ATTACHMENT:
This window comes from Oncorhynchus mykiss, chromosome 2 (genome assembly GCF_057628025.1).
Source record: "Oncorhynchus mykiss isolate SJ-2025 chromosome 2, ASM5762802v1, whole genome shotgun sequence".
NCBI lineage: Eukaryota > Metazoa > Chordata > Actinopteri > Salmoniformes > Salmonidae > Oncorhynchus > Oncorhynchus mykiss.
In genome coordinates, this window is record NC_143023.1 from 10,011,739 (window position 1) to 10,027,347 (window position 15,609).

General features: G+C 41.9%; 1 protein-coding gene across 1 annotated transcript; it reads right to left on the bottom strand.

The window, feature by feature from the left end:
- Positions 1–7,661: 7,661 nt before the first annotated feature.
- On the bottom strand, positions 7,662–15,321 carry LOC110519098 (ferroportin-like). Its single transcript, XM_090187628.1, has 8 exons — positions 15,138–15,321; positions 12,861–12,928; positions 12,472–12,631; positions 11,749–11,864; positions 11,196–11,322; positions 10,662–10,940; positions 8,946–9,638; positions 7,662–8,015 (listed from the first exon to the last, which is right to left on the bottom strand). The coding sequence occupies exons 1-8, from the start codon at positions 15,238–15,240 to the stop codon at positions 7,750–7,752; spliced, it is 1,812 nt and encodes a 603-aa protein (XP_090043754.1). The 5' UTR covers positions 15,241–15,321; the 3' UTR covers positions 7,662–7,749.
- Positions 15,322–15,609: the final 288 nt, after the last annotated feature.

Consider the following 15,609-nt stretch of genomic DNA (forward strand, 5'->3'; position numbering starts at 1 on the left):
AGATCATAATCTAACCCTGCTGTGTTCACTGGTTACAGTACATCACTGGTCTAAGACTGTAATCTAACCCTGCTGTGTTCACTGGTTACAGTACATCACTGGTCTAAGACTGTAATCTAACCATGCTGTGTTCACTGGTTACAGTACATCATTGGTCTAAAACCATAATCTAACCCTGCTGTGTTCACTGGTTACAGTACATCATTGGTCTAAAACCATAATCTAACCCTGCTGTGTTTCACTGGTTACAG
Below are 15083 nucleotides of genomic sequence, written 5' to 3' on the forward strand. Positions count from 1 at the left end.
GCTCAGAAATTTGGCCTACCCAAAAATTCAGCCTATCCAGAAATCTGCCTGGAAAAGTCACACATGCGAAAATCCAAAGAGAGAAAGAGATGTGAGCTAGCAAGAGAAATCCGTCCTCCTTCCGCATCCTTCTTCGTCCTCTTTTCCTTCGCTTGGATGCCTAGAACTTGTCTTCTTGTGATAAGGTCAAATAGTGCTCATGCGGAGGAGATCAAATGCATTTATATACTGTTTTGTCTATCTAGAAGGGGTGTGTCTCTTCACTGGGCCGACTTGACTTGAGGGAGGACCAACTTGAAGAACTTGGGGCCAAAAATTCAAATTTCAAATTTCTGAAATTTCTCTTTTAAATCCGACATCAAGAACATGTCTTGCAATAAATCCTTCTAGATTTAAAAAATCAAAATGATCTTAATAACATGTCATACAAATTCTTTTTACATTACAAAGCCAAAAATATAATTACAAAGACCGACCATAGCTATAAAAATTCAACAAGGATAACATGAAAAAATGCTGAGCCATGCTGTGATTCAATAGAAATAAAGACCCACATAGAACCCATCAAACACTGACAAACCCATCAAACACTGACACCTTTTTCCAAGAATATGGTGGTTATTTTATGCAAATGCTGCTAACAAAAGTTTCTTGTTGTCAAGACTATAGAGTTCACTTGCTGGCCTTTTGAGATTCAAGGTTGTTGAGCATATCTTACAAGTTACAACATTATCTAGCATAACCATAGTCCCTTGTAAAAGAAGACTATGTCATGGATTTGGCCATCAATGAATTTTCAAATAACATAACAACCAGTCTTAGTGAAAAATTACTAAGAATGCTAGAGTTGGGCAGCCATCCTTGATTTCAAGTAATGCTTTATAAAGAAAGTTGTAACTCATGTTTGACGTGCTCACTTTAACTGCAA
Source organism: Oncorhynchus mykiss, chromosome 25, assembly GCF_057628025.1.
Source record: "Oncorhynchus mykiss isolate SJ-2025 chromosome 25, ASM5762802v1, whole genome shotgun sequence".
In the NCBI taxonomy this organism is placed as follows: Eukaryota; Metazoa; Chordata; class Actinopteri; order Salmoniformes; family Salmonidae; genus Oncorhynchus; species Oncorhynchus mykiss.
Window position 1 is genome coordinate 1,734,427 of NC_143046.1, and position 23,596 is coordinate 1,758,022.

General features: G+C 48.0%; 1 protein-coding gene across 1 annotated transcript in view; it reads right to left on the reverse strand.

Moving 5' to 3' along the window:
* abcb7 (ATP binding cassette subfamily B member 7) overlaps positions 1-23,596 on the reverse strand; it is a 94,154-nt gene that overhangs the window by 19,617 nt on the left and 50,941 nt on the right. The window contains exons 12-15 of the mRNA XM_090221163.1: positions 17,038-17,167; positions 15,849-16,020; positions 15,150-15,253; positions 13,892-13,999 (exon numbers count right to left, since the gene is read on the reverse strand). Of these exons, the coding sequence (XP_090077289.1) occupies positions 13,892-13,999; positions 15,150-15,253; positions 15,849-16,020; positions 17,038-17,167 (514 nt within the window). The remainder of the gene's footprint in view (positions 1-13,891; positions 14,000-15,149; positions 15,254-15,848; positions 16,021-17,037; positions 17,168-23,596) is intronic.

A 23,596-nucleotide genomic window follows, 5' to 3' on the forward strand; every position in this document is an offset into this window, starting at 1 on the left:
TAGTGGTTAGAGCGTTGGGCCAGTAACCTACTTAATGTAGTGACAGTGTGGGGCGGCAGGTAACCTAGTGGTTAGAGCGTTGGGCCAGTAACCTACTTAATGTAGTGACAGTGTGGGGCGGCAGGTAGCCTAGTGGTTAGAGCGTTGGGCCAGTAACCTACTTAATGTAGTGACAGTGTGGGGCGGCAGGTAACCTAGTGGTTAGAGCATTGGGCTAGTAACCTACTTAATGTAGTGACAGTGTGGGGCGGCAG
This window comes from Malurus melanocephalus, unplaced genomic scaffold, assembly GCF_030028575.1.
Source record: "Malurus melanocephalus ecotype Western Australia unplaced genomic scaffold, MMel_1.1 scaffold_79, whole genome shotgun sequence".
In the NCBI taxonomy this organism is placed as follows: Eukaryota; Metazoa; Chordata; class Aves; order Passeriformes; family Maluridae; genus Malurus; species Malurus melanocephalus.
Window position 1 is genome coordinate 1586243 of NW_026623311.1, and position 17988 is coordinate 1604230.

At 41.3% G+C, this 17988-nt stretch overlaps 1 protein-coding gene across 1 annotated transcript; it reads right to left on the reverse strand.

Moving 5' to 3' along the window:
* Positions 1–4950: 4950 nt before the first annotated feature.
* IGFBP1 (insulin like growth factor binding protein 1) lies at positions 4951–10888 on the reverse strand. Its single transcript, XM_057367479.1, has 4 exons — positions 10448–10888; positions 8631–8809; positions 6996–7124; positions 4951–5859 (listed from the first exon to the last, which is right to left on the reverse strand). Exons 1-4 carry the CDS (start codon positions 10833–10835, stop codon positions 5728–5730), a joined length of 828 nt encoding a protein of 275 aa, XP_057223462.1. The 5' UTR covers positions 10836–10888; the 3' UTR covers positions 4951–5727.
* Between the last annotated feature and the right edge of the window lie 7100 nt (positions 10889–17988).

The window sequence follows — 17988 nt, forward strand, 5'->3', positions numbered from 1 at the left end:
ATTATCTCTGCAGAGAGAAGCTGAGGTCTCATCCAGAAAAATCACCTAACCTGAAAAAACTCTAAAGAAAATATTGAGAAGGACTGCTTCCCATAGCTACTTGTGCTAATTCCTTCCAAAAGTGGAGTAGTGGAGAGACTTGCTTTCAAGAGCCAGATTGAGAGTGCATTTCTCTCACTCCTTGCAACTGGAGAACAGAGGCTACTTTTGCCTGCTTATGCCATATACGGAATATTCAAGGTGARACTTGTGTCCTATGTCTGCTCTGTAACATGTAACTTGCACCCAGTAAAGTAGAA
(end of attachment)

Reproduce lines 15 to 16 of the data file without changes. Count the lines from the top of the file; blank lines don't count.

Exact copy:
Source record: "Oncorhynchus mykiss isolate SJ-2025 chromosome 25, ASM5762802v1, whole genome shotgun sequence".
In the NCBI taxonomy this organism is placed as follows: Eukaryota; Metazoa; Chordata; class Actinopteri; order Salmoniformes; family Salmonidae; genus Oncorhynchus; species Oncorhynchus mykiss.